Writing this outlook for 2024 on the day that the BBC business page led with the headline, “UK economy falls unexpectedly in October as higher rates bite”, it may seem curious to some that I am cautiously optimistic for the year ahead.

Looking at the Gross Domestic Product (GDP) report published by the Office for National Statistics (ONS), the manufacturing and construction sectors were hit by worse-than-expected declines in growth. However, when we look at the vehicle industry, the SMMT reported that UK car manufacturing output was up 31.6% in October. Production for home and overseas markets were up 23.9% and 33.4%.

We must pay attention to this type of nuance in the economy. Indeed, October's monthly fall in GDP could come with a silver lining, with some city traders immediately forecasting a fall in UK interest rate cuts during 2024 designed to boost economic activity.

Looking back to outlooks for 2023, the UK economy has shown surprising resilience this year. While there are unquestionably ‘headwinds’ to be addressed and growth is unlikely to be ‘stellar’, I believe the theme of resilience could be repeated.

Reasons for cautious optimism

  1. Consumer confidence: GfK’s long-running Consumer Confidence Index increased six points to -24 in November. All five measures of its measures rose month on month in November. Encouragingly, the Major Price Index rose 10 points.
  2. Wage growth: Annual wage growth (excluding bonuses) was 7.3% from August to October 2023. This was among the highest annual growth rates since comparable records began in 2001.
  3. Inflation has fallen back to 4.6, with an expectation that it will be back to the target level of 2% by 2025.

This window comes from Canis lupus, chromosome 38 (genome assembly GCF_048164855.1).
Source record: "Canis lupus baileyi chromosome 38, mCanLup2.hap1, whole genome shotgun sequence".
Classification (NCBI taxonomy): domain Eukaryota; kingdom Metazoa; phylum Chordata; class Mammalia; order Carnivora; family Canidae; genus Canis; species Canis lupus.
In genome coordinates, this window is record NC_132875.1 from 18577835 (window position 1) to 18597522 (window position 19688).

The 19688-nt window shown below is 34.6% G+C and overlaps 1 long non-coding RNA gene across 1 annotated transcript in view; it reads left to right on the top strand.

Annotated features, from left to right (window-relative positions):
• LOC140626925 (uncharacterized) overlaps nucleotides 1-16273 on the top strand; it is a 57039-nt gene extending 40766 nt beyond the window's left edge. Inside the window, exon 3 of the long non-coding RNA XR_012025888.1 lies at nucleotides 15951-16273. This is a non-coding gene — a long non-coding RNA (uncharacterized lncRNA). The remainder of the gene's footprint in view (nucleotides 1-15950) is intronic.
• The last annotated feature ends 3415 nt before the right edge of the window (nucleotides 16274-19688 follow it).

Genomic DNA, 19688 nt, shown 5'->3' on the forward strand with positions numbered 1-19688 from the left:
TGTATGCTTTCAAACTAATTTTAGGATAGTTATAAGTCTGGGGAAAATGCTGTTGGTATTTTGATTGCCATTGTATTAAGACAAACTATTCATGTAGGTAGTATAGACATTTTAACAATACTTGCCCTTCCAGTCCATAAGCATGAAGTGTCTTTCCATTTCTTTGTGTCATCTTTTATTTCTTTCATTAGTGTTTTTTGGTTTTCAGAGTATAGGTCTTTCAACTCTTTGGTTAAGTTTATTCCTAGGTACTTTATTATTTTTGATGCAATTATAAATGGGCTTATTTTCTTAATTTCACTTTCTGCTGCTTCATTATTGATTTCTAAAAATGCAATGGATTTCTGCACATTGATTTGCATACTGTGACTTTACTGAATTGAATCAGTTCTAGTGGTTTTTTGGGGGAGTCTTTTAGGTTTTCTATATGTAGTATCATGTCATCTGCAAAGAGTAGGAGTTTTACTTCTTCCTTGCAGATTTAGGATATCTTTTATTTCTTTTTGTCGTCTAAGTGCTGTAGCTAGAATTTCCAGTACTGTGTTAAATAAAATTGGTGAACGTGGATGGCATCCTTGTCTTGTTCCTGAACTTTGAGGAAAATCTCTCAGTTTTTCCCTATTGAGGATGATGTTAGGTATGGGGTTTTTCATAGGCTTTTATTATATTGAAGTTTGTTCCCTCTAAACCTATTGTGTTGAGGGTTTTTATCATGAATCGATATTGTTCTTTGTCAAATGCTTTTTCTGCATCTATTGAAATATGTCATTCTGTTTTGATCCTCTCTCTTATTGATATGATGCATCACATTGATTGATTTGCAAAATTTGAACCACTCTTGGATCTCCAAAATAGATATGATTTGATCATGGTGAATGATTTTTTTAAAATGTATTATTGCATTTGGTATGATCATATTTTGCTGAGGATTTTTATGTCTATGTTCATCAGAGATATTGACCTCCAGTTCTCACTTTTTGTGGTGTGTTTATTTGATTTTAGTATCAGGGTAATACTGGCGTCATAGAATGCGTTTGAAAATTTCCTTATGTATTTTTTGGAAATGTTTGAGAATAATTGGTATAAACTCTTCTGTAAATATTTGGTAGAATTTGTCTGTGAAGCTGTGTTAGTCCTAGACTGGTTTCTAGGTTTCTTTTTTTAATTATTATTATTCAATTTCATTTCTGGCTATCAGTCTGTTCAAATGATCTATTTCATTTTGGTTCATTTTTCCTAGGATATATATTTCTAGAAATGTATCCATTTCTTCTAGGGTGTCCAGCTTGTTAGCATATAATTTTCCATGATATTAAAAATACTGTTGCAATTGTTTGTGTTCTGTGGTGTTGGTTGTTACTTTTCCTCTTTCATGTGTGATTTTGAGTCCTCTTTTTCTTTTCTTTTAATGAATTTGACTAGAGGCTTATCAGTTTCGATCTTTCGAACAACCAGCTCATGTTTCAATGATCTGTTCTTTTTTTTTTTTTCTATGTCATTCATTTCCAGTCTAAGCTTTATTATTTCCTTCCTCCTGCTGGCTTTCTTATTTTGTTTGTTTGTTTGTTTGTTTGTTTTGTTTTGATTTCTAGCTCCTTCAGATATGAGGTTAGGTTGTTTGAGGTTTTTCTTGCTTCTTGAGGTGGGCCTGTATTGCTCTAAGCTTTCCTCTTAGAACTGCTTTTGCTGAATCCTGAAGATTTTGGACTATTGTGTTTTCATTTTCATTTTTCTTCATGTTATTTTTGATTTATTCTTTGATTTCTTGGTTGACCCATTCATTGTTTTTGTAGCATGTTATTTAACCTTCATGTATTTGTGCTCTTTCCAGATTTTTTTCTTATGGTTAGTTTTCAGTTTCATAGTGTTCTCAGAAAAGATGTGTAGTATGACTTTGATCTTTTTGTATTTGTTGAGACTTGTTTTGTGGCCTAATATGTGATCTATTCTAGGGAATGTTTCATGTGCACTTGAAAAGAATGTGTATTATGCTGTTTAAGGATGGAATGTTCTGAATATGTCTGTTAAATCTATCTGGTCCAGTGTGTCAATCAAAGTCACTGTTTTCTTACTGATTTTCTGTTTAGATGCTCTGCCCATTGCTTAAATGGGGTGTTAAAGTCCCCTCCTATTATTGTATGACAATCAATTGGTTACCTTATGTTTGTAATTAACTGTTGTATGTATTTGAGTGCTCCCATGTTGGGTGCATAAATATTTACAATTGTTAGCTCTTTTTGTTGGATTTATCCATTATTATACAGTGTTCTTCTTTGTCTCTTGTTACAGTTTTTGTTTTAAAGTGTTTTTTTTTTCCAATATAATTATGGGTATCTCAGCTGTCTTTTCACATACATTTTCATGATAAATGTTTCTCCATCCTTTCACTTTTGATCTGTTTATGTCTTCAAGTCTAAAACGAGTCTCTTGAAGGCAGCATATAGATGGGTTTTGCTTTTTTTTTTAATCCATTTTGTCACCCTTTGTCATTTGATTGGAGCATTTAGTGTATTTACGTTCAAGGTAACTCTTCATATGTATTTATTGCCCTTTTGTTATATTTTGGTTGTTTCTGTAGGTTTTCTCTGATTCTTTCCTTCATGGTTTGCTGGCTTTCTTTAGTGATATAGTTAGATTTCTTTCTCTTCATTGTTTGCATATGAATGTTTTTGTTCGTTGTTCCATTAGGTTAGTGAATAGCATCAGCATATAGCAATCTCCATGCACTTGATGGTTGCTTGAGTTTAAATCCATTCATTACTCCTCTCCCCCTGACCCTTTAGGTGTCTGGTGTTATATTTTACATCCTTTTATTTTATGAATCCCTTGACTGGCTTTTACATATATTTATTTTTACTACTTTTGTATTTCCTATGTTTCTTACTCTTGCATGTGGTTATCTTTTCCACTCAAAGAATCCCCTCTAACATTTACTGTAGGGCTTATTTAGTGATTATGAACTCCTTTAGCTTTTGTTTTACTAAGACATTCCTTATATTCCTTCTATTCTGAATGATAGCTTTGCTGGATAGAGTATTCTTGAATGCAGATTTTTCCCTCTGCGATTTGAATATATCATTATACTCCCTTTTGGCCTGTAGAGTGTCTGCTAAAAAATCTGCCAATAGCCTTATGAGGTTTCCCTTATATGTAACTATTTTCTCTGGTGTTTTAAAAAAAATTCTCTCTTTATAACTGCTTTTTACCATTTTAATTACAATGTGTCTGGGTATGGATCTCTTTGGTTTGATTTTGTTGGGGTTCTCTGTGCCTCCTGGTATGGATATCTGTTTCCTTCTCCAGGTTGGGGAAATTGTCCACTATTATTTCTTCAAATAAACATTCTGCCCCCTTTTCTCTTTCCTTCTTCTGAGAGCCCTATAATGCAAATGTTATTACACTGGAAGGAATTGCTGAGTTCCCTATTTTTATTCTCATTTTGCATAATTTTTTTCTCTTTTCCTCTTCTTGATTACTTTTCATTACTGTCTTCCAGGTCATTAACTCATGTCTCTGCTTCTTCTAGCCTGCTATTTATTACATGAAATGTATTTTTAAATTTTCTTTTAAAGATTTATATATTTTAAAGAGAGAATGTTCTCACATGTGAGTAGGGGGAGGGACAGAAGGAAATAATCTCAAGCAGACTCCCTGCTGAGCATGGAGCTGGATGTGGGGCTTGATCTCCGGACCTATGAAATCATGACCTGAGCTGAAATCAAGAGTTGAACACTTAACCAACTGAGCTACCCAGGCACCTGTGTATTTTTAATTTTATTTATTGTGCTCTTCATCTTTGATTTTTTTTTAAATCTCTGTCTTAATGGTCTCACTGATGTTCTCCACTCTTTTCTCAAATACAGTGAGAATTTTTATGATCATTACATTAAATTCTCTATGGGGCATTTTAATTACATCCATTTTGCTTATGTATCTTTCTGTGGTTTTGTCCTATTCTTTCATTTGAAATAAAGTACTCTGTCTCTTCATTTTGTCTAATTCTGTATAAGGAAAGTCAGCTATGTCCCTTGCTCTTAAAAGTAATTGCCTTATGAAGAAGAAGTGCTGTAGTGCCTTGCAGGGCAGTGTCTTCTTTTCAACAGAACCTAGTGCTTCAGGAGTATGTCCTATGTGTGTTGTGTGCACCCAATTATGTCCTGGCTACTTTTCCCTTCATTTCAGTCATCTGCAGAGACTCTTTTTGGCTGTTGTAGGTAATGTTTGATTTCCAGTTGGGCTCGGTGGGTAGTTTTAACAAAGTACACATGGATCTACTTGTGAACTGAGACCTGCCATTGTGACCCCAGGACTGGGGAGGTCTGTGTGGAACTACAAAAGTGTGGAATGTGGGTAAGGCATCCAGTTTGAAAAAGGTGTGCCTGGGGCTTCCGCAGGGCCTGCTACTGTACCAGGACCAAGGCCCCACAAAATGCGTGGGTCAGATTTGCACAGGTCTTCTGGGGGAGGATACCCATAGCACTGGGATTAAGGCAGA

4. Interest rates: the Bank of England kept Bank Rate at 5.25% on December 15th, the third successive month with no rate rise. While there is no sign yet of a rate cut from the Bank, the greater likelihood that rates have peaked is a positive and one that saw the FTSE rise rapidly on the day.
  5. Looking ahead to next year, the overall market outlook for 2024 is marginally more positive than previously anticipated, up 1.0% to 1.970 million units (a 4.4% rise on the 2023 outlook).
  6. Sentiment among homeowners and buyers in the property market has improved, with 33% saying they think UK house prices will rise over the next year. This compares with just 20% who had the same prediction in the previous quarter. Additionally, recent house price indices have reported that UK house prices have been rising once more.

The counterpoint for this optimism is that the high cost of borrowing, relative to recent years is seeing more people struggling to service their debts. According to the Bank of England, residential mortgage arrears jumped to a six-year high between July and September.

To provide some context to this position, the value of loans in arrears equates to 1.14% of outstanding balances. While it is a long way from the 2009 peak of 3.64%, as people’s fixed-rate mortgage terms end, such people are likely to find themselves paying more for their mortgage.

2024 prudence and confidence building

Affordability is likely to remain a central theme for consumers, businesses, borrowers, and lenders. Caution, whether self-exercised, the result of prudence, or regulatory consumer duty, will play a prominent role in the vehicle sales sector next year.

The rise in inflation and interest rates in recent years has been a new, unexpected, and unwelcome reality for many people. It will take time to rebuild peoples’ confidence, but I expect this to happen over the year.

Chris Rowthorn, Motor Sales Operations Director

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